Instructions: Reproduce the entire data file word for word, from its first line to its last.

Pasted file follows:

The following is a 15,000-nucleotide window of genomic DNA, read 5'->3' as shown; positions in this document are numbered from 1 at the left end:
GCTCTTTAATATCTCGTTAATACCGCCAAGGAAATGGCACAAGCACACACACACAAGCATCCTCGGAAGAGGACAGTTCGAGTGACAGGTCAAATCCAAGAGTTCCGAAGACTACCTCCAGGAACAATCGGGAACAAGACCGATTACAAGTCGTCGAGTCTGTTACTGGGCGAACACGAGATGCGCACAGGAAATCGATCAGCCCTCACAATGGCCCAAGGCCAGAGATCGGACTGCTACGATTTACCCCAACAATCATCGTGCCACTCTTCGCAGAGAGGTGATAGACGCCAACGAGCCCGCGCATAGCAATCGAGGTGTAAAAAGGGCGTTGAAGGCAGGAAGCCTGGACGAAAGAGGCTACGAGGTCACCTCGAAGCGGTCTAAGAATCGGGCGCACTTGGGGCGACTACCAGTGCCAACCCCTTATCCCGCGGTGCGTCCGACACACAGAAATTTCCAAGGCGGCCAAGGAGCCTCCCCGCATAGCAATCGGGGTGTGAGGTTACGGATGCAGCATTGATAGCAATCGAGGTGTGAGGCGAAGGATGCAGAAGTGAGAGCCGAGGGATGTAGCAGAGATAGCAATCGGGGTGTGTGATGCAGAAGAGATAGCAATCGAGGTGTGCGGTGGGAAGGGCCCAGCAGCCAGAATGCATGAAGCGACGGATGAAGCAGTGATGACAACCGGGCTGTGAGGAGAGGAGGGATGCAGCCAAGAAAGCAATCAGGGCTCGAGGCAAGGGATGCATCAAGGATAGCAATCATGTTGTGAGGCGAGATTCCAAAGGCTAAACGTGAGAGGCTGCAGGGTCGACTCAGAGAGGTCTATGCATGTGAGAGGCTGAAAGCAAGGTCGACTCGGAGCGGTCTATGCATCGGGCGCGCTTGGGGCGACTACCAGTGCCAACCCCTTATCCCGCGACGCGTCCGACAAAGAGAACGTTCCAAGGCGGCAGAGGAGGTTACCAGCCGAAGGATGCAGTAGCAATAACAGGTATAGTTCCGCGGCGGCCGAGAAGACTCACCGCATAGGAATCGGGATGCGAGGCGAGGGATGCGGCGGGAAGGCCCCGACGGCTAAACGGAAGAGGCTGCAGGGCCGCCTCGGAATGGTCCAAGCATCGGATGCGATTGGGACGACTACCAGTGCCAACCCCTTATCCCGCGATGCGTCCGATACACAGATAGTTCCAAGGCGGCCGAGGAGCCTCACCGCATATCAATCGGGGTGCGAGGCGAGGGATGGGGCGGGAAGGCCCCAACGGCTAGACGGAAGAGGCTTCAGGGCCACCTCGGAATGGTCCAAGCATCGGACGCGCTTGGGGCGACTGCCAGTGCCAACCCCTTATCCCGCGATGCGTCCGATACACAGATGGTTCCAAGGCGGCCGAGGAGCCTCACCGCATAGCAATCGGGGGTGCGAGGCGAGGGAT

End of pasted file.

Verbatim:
The following is a 15,000-nucleotide window of genomic DNA, read 5'->3' as shown; positions in this document are numbered from 1 at the left end:
GCTCTTTAATATCTCGTTAATACCGCCAAGGAAATGGCACAAGCACACACACACAAGCATCCTCGGAAGAGGACAGTTCGAGTGACAGGTCAAATCCAAGAGTTCCGAAGACTACCTCCAGGAACAATCGGGAACAAGACCGATTACAAGTCGTCGAGTCTGTTACTGGGCGAACACGAGATGCGCACAGGAAATCGATCAGCCCTCACAATGGCCCAAGGCCAGAGATCGGACTGCTACGATTTACCCCAACAATCATCGTGCCACTCTTCGCAGAGAGGTGATAGACGCCAACGAGCCCGCGCATAGCAATCGAGGTGTAAAAAGGGCGTTGAAGGCAGGAAGCCTGGACGAAAGAGGCTACGAGGTCACCTCGAAGCGGTCTAAGAATCGGGCGCACTTGGGGCGACTACCAGTGCCAACCCCTTATCCCGCGGTGCGTCCGACACACAGAAATTTCCAAGGCGGCCAAGGAGCCTCCCCGCATAGCAATCGGGGTGTGAGGTTACGGATGCAGCATTGATAGCAATCGAGGTGTGAGGCGAAGGATGCAGAAGTGAGAGCCGAGGGATGTAGCAGAGATAGCAATCGGGGTGTGTGATGCAGAAGAGATAGCAATCGAGGTGTGCGGTGGGAAGGGCCCAGCAGCCAGAATGCATGAAGCGACGGATGAAGCAGTGATGACAACCGGGCTGTGAGGAGAGGAGGGATGCAGCCAAGAAAGCAATCAGGGCTCGAGGCAAGGGATGCATCAAGGATAGCAATCATGTTGTGAGGCGAGATTCCAAAGGCTAAACGTGAGAGGCTGCAGGGTCGACTCAGAGAGGTCTATGCATGTGAGAGGCTGAAAGCAAGGTCGACTCGGAGCGGTCTATGCATCGGGCGCGCTTGGGGCGACTACCAGTGCCAACCCCTTATCCCGCGACGCGTCCGACAAAGAGAACGTTCCAAGGCGGCAGAGGAGGTTACCAGCCGAAGGATGCAGTAGCAATAACAGGTATAGTTCCGCGGCGGCCGAGAAGACTCACCGCATAGGAATCGGGATGCGAGGCGAGGGATGCGGCGGGAAGGCCCCGACGGCTAAACGGAAGAGGCTGCAGGGCCGCCTCGGAATGGTCCAAGCATCGGATGCGATTGGGACGACTACCAGTGCCAACCCCTTATCCCGCGATGCGTCCGATACACAGATAGTTCCAAGGCGGCCGAGGAGCCTCACCGCATATCAATCGGGGTGCGAGGCGAGGGATGGGGCGGGAAGGCCCCAACGGCTAGACGGAAGAGGCTTCAGGGCCACCTCGGAATGGTCCAAGCATCGGACGCGCTTGGGGCGACTGCCAGTGCCAACCCCTTATCCCGCGATGCGTCCGATACACAGATGGTTCCAAGGCGGCCGAGGAGCCTCACCGCATAGCAATCGGGGGTGCGAGGCGAGGGAT